Lateral rooms

[vc_row][vc_column width=”1/1″][text_output]In the three lateral rooms of the villa there are groined ceilings decorated with frescoes. In the middle of the ceilings, in a square, there is the coat of arms of Marcello Lante, who was th bishop of Todi in the beginning of the 17th century, which carries the symbol of the Lante family: three white eagles (in the chancellery of the Vatican Embassy the arms have been destroyed). The vault is decorated with exceptionally skilled grotesque paintings which are symmetrical and stylized, depicting mythological characters as well as floristic and faunistic fantasy figures. The artists of Raphael’s school got their ideas for the grotesque paintings from the “caves” (in Italian ‘grotta’, hence the name of the style), Antique buildings buried under the earth, of which particular significance held the Domus Aurea, the Golden House of Nero. Amongst the paintings in Villa Lante it is easy to recognize also the greyhound, the symbol of Baldassarre Turini and the lion of the Medici family. The ceiling frescoes were severely damaged in the 19th century when the nuns, who owned the villa at that time,  covered and scratched out all motifs considered to be indecent.  The paintings in the office and in the chancellery only became apparent during the retoration work conducted in 1974-75.
On the ceiling of the Institute’s office there are small rectangular paintings which depict three famous Antique love stories: Amor and Psyche (west and south side), Bacchus and Ariadne (north side) and Orpheus and Eurydike (east side).
The subjects of the frescoes in the chancellery of the Embassy are more difficult to interpret. It seems that some of them are purely decorative with no iconographic meaning at all, while others (west, north and probably east side), can be recognized as scenes from the legend of Jason and the Golden Fleece; next to the portrait of Poliziano, on the north side, can be seen Jason who ploughs with the Vulcan’s oxen. The horseman next to the portrait of Raphael is (probably) Marcus Curtius who, to save his native land, jumped into a chasm that lies in the middle of the Roman Forum.[/text_output][text_output][/text_output][text_output]The round medallions in the director’s office represent Raphael’s famous female figures. In the northern vault there is a stylized version of the “Veiled Woman” in the Palazzo Pitti in Florence, in the vault towards the salone there is the famous “Fornarina”. In the vault towards the vestibule there is “Gravida”, the original version of this painting is also in Florence, and above the western window there is one of the famous sibyls of the Santa Maria della Pace church. Raphael’s influence can also be seen within the female figures of the Institute’s office, although not as clearly as it can be seen within the director’s office. Particularly interesting is the beautiful portrait of Lucrezia Tornabuoni in the medallion on the northern vault (towards the vestibule), which has been painted after the Domenico Ghirlandaio’s original which is in the Cappella Tornabuoni in the Cathedral of Santa Maria Novella in Florence.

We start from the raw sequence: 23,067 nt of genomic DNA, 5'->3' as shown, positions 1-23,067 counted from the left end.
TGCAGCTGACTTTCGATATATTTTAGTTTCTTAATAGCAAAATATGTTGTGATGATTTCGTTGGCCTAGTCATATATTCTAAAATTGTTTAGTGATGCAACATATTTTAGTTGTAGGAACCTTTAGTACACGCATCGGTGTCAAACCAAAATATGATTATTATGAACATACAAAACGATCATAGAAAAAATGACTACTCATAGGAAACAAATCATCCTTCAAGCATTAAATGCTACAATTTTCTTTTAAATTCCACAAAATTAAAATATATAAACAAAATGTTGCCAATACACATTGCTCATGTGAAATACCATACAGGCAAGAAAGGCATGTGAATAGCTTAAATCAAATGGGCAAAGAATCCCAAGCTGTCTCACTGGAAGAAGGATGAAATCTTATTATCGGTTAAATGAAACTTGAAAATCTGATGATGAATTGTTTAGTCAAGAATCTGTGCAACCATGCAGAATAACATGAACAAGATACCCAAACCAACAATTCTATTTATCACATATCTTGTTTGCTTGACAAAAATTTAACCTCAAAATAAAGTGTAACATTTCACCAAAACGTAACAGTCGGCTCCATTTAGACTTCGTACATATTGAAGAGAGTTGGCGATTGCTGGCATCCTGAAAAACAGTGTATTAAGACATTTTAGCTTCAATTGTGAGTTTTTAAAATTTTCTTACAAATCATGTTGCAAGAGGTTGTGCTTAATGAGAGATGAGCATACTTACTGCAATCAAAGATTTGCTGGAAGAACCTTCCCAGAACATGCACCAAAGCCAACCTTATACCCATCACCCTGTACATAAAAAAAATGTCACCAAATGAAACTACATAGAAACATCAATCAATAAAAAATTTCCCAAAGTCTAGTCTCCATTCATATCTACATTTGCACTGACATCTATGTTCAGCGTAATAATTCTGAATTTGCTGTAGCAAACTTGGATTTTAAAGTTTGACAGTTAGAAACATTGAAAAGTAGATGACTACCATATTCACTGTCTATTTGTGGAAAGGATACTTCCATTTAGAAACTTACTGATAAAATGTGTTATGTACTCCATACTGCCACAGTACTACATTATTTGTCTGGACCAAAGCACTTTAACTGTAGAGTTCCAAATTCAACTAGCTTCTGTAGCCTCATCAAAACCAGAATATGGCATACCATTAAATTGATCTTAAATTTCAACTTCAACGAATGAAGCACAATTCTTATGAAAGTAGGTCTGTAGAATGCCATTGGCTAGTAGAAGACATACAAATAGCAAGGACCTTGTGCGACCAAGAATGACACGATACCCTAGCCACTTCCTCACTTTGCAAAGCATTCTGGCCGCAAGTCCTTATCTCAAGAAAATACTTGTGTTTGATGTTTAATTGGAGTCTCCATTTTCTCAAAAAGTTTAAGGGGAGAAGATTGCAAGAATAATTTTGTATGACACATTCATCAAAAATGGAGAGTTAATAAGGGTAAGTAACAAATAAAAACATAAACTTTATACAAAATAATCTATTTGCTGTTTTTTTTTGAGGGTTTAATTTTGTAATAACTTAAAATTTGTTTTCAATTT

The portraits in the chancellery of the Embassy picture famous men of the Florentine tradition: Petrarca (Petrarch), Dante, Poliziano, who was the court poet of the Medici family, and Raphael himself, whose picture has been copied from the so-called “double portrait” (“doppio ritratto”) which is in Louvre.
The frescoes in the lateral rooms illustrate, according to Lilius, Boccaccio’s work “Amorosa Visione”, although the paintings in the villa do not correspond exactly to the poet’s tale. In Boccaccio’s story, a young poet, led by a beautiful maiden, visits an imaginary castle of arts where he sees amiably smiling female figures, portraits of philosophers,poets and mythological scenes.[/text_output][text_output][/text_output][/vc_column][/vc_row]